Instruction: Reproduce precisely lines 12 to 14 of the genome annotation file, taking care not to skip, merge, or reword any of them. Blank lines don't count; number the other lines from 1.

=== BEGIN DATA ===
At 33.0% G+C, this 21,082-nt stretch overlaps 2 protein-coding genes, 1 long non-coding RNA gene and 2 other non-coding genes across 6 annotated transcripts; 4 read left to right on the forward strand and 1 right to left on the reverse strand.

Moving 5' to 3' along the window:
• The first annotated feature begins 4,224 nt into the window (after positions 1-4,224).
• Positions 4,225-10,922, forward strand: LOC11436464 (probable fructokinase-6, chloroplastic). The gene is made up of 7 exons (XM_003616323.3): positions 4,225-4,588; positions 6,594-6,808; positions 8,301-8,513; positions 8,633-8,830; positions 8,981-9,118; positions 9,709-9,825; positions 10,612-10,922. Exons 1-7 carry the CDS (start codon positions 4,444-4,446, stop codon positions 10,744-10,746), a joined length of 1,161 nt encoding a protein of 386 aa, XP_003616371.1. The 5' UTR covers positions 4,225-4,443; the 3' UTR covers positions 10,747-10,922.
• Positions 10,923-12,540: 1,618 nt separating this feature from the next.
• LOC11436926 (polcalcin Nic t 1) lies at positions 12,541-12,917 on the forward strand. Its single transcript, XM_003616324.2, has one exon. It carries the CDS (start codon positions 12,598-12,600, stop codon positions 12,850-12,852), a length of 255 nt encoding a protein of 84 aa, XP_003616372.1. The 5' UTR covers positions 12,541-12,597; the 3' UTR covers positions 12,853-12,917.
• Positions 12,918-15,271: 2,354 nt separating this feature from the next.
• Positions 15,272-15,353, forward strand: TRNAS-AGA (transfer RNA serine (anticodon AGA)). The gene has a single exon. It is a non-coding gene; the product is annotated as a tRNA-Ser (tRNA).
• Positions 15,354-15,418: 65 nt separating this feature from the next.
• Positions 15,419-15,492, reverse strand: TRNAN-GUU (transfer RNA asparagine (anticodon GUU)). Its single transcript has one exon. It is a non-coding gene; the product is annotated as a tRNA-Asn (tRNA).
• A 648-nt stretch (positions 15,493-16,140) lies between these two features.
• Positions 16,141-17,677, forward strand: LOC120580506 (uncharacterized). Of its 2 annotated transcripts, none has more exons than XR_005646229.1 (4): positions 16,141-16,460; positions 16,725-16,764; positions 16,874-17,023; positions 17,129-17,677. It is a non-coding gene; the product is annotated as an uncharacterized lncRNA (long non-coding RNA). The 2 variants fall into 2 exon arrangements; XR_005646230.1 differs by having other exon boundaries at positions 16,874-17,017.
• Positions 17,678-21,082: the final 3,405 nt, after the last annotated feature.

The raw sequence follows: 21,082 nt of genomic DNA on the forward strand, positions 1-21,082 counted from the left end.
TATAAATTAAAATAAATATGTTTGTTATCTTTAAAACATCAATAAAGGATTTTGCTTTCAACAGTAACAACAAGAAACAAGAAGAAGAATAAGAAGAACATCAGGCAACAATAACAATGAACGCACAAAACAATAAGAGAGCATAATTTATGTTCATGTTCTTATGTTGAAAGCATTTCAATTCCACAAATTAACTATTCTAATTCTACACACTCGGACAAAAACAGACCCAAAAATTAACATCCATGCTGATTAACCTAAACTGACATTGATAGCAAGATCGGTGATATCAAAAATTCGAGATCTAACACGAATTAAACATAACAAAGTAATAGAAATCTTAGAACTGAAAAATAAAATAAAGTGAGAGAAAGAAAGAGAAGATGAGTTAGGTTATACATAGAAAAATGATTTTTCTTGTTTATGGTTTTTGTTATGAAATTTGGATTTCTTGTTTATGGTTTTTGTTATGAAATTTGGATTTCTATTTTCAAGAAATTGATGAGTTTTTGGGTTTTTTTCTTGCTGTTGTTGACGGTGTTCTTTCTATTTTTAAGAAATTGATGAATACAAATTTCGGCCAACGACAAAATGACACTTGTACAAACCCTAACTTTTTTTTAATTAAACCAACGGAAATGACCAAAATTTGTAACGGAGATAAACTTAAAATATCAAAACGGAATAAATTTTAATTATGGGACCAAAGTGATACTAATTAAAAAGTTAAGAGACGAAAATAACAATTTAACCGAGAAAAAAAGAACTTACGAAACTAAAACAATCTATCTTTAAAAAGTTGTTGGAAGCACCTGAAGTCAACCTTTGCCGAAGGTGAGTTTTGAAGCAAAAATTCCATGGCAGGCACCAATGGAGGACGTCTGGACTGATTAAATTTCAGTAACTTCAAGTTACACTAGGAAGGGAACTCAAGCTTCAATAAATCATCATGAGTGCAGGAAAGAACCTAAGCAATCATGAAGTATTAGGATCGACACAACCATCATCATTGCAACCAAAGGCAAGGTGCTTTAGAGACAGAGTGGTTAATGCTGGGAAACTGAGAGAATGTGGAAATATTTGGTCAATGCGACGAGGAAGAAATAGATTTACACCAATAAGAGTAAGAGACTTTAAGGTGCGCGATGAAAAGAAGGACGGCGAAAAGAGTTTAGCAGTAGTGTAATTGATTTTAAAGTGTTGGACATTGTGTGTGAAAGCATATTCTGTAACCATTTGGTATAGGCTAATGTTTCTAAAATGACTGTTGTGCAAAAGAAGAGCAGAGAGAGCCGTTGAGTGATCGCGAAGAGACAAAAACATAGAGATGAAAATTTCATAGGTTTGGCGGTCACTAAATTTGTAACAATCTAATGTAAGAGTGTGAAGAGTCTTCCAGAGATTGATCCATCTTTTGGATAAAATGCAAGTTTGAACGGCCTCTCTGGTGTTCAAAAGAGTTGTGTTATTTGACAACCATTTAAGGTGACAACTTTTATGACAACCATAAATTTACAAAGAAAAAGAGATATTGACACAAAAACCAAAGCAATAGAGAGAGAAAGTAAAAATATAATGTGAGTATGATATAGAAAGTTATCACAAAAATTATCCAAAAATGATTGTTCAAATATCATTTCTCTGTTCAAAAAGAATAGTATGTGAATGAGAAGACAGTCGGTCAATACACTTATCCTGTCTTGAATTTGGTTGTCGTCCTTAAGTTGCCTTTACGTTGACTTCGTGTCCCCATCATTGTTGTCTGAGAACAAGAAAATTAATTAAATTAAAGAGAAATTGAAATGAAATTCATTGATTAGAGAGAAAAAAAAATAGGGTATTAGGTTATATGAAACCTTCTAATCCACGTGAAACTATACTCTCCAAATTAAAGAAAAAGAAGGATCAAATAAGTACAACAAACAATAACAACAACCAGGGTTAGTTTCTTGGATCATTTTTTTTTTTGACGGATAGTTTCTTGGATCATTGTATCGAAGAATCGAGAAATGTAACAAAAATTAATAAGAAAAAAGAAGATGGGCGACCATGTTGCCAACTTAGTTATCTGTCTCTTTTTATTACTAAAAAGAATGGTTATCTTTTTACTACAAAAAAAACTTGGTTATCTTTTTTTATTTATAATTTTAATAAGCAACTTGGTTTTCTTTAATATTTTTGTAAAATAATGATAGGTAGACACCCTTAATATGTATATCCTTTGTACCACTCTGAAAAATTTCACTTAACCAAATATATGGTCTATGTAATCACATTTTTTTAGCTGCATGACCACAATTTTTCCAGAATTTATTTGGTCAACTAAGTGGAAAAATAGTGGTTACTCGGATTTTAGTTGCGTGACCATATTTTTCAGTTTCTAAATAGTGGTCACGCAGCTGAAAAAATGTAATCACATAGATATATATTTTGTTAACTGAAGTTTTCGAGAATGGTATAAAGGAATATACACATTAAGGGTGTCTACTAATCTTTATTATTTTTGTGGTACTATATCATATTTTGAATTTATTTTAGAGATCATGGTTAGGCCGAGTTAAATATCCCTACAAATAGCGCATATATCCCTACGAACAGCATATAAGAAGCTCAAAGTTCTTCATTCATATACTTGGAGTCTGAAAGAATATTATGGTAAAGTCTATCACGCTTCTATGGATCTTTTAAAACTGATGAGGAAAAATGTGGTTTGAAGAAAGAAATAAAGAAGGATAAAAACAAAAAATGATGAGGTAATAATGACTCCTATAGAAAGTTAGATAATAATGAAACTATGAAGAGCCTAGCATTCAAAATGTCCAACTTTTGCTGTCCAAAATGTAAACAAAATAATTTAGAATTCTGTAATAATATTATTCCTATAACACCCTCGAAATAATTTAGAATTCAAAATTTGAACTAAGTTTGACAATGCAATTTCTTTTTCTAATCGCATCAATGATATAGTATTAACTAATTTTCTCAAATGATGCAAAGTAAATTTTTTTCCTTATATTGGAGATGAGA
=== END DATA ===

• Positions 16,141-17,677, forward strand: LOC120580506 (uncharacterized). Of its 2 annotated transcripts, none has more exons than XR_005646229.1 (4): positions 16,141-16,460; positions 16,725-16,764; positions 16,874-17,023; positions 17,129-17,677. It is a non-coding gene; the product is annotated as an uncharacterized lncRNA (long non-coding RNA). The 2 variants fall into 2 exon arrangements; XR_005646230.1 differs by having other exon boundaries at positions 16,874-17,017.
• Positions 17,678-21,082: the final 3,405 nt, after the last annotated feature.

The raw sequence follows: 21,082 nt of genomic DNA on the forward strand, positions 1-21,082 counted from the left end.